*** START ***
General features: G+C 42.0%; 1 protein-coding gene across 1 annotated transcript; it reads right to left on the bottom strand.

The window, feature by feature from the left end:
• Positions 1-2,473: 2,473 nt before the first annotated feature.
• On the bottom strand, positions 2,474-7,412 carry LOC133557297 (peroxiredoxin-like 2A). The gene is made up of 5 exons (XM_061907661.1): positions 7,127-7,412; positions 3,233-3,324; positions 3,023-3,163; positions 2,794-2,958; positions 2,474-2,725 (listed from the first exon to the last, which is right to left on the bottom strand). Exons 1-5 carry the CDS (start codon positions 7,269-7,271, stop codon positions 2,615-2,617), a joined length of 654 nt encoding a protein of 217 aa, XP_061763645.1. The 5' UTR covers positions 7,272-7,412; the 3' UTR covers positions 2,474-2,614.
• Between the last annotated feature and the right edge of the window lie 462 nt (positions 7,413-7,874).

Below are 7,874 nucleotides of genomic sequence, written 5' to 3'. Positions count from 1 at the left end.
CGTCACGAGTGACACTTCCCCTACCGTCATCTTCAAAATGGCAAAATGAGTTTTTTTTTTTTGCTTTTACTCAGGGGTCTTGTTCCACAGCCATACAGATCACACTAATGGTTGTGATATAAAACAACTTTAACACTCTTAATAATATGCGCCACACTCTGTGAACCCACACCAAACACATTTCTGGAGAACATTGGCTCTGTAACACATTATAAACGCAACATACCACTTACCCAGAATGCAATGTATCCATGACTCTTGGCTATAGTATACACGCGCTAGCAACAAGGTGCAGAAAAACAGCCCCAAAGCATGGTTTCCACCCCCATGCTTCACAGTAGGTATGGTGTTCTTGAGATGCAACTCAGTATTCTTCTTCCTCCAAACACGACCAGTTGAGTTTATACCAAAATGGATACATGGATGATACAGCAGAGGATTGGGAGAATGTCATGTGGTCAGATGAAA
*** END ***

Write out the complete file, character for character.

General features: G+C 42.0%; 1 protein-coding gene across 1 annotated transcript; it reads right to left on the bottom strand.

The window, feature by feature from the left end:
• Positions 1-2,473: 2,473 nt before the first annotated feature.
• On the bottom strand, positions 2,474-7,412 carry LOC133557297 (peroxiredoxin-like 2A). The gene is made up of 5 exons (XM_061907661.1): positions 7,127-7,412; positions 3,233-3,324; positions 3,023-3,163; positions 2,794-2,958; positions 2,474-2,725 (listed from the first exon to the last, which is right to left on the bottom strand). Exons 1-5 carry the CDS (start codon positions 7,269-7,271, stop codon positions 2,615-2,617), a joined length of 654 nt encoding a protein of 217 aa, XP_061763645.1. The 5' UTR covers positions 7,272-7,412; the 3' UTR covers positions 2,474-2,614.
• Between the last annotated feature and the right edge of the window lie 462 nt (positions 7,413-7,874).

Below are 7,874 nucleotides of genomic sequence, written 5' to 3'. Positions count from 1 at the left end.
CGTCACGAGTGACACTTCCCCTACCGTCATCTTCAAAATGGCAAAATGAGTTTTTTTTTTTTGCTTTTACTCAGGGGTCTTGTTCCACAGCCATACAGATCACACTAATGGTTGTGATATAAAACAACTTTAACACTCTTAATAATATGCGCCACACTCTGTGAACCCACACCAAACACATTTCTGGAGAACATTGGCTCTGTAACACATTATAAACGCAACATACCACTTACCCAGAATGCAATGTATCCATGACTCTTGGCTATAGTATACACGCGCTAGCAACAAGGTGCAGAAAAACAGCCCCAAAGCATGGTTTCCACCCCCATGCTTCACAGTAGGTATGGTGTTCTTGAGATGCAACTCAGTATTCTTCTTCCTCCAAACACGACCAGTTGAGTTTATACCAAAATGGATACATGGATGATACAGCAGAGGATTGGGAGAATGTCATGTGGTCAGATGAAA